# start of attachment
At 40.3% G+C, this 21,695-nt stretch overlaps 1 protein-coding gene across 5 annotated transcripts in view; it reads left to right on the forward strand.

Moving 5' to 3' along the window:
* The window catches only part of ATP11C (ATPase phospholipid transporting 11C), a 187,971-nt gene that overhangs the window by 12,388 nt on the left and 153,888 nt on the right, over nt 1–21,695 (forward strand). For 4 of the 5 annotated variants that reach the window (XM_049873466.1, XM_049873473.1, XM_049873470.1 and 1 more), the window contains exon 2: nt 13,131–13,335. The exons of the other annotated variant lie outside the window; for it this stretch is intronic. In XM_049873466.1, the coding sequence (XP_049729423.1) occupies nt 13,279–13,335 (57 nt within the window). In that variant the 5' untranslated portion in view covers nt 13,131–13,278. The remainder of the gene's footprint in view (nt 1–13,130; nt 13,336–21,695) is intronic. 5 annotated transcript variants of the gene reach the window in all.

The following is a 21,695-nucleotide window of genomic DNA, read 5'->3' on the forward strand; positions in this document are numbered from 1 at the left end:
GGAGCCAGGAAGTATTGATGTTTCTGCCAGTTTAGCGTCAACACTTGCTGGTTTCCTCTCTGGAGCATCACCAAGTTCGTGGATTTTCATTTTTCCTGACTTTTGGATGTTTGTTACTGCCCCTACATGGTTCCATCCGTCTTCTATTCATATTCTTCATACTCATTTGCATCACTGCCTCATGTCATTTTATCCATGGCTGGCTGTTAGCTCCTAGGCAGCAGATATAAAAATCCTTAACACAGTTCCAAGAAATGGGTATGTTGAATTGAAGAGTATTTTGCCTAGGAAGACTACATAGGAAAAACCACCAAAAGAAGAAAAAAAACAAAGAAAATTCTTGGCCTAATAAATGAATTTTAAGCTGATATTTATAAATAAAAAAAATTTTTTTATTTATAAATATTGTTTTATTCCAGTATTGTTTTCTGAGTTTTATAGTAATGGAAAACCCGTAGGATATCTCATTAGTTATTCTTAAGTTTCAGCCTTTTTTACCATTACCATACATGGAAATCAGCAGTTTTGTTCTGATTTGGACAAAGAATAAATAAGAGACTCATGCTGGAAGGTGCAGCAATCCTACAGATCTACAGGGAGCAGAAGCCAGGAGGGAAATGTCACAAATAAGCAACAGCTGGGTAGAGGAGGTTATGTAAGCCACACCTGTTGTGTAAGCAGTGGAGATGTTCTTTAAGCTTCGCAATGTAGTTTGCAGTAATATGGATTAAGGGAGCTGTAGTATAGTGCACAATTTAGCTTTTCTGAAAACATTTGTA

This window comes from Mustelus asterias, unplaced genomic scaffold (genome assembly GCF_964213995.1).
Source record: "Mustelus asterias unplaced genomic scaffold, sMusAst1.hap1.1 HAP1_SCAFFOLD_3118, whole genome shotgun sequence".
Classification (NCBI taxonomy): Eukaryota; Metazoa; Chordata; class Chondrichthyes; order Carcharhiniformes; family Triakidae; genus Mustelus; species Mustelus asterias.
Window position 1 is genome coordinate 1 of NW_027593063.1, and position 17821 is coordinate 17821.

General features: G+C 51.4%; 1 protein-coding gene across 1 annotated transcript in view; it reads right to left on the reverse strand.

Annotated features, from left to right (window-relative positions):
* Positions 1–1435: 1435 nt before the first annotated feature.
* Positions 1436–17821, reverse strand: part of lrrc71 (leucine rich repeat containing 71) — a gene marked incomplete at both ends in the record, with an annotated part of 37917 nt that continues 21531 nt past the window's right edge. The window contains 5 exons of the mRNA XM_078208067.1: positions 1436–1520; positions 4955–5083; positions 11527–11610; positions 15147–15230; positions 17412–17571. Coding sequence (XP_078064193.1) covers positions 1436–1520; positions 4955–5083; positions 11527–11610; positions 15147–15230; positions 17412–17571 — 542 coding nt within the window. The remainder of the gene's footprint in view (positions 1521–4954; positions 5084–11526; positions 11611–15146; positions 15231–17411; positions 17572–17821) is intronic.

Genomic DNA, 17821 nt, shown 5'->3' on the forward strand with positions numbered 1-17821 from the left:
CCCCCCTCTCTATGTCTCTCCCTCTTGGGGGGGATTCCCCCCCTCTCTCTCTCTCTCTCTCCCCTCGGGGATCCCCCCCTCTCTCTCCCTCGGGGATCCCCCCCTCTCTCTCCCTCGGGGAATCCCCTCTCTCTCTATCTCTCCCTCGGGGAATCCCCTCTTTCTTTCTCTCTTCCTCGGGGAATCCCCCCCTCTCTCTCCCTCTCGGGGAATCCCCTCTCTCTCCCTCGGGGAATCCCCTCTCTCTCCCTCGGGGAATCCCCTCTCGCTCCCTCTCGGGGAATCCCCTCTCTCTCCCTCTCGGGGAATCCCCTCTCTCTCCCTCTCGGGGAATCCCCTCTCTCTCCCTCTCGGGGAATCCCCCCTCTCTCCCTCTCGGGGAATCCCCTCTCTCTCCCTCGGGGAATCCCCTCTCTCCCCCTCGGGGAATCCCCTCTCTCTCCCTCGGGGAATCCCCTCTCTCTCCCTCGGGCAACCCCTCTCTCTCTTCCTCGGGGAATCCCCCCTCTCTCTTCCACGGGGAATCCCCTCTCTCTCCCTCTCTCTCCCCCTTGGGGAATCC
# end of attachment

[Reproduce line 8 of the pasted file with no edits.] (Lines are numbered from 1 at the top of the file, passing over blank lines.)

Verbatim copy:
Classification (NCBI taxonomy): Eukaryota; Metazoa; Chordata; class Chondrichthyes; order Carcharhiniformes; family Triakidae; genus Mustelus; species Mustelus asterias.